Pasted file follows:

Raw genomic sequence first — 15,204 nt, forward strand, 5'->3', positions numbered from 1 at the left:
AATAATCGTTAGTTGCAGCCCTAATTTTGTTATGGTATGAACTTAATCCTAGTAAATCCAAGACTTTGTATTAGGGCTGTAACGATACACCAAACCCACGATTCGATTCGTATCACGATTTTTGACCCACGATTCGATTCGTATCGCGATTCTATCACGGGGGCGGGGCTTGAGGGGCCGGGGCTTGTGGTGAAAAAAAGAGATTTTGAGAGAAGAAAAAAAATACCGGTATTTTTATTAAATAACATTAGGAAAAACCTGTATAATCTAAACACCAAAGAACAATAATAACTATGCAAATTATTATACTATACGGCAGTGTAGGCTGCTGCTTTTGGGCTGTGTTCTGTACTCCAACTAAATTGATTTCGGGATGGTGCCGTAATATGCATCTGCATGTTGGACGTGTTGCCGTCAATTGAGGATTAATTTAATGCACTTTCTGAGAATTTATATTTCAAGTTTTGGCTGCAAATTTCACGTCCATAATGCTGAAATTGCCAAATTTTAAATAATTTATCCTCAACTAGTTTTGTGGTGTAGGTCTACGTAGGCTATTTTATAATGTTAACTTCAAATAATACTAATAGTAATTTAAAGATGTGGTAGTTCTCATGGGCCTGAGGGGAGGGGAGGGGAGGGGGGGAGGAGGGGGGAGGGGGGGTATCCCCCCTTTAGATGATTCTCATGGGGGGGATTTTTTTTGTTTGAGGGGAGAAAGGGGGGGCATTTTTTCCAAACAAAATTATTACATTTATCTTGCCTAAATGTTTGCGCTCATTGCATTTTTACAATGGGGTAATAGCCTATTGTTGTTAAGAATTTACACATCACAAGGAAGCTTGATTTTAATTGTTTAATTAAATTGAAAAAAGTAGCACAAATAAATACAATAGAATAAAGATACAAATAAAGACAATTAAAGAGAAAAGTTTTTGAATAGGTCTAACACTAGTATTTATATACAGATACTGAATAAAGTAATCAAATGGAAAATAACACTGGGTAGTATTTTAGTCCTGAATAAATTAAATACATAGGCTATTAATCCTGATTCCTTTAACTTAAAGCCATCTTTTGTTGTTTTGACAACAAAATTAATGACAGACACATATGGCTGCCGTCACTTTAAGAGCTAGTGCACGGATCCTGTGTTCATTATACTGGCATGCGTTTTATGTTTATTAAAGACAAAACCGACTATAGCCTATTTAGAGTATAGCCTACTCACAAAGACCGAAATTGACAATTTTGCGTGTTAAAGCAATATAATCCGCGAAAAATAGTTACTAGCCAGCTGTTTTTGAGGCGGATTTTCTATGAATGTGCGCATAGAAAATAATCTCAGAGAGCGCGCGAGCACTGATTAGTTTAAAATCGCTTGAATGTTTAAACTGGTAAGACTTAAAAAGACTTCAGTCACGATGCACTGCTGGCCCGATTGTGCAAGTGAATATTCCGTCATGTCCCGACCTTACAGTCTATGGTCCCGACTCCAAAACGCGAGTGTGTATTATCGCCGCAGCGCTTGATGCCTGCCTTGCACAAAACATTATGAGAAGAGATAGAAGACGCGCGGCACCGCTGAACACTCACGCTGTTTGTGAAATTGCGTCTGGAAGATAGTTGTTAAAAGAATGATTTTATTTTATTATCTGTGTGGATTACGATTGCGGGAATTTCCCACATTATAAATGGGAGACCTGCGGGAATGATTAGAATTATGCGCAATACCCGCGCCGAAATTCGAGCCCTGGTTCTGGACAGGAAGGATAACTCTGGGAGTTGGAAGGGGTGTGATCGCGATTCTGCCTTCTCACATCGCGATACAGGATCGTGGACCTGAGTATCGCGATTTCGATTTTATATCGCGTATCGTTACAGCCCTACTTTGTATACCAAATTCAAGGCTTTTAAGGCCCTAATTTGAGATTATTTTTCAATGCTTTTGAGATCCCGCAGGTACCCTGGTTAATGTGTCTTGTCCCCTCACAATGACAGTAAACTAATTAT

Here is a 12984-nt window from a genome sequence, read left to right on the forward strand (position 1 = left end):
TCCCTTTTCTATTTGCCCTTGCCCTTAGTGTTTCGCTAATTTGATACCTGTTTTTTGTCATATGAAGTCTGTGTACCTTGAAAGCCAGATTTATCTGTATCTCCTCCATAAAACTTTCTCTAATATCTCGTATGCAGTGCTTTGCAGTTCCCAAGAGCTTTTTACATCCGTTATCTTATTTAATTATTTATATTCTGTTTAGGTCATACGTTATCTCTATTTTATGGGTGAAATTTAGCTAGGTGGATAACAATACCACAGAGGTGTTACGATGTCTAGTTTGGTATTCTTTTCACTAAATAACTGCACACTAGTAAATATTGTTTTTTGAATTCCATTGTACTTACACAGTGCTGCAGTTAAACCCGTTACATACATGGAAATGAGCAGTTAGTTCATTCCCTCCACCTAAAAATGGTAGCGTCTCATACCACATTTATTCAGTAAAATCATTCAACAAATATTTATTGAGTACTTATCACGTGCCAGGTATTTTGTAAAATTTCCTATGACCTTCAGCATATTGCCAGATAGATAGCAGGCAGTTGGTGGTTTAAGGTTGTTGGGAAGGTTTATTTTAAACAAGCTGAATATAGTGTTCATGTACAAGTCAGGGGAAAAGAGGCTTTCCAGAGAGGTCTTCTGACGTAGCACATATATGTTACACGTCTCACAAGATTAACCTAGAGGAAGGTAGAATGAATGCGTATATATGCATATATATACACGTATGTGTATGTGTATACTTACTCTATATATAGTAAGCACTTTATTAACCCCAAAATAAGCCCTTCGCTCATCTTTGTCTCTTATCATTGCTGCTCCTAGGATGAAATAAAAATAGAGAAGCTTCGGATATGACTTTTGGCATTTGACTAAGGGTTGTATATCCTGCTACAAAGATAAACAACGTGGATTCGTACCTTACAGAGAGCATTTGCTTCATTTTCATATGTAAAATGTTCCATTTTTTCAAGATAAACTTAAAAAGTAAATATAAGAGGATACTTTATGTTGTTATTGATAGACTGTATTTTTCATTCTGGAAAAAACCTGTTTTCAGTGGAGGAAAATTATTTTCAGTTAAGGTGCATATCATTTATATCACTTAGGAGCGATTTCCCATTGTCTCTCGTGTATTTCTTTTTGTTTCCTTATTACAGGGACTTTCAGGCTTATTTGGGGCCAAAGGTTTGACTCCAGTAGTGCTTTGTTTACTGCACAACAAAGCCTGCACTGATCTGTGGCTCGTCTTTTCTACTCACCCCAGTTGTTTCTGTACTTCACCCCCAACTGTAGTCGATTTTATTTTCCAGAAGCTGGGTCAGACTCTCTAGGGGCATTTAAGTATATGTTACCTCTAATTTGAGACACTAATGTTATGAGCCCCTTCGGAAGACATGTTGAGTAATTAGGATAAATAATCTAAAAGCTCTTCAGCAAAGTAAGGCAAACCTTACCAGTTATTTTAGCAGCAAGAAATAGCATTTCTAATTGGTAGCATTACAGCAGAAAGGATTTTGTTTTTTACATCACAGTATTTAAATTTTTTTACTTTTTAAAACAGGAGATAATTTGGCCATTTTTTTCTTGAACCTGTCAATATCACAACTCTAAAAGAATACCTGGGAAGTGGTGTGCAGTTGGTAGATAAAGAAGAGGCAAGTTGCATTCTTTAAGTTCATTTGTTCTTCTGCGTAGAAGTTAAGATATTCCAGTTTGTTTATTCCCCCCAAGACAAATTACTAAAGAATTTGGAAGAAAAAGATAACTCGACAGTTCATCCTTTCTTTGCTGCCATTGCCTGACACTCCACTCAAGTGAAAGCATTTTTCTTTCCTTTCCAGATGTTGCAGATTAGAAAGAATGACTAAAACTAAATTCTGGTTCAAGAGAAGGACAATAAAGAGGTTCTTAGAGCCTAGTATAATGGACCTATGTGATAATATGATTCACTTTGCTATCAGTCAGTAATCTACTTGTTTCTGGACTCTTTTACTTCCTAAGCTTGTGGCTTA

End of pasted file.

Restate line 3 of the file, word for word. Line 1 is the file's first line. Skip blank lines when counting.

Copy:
Here is a 12984-nt window from a genome sequence, read left to right on the forward strand (position 1 = left end):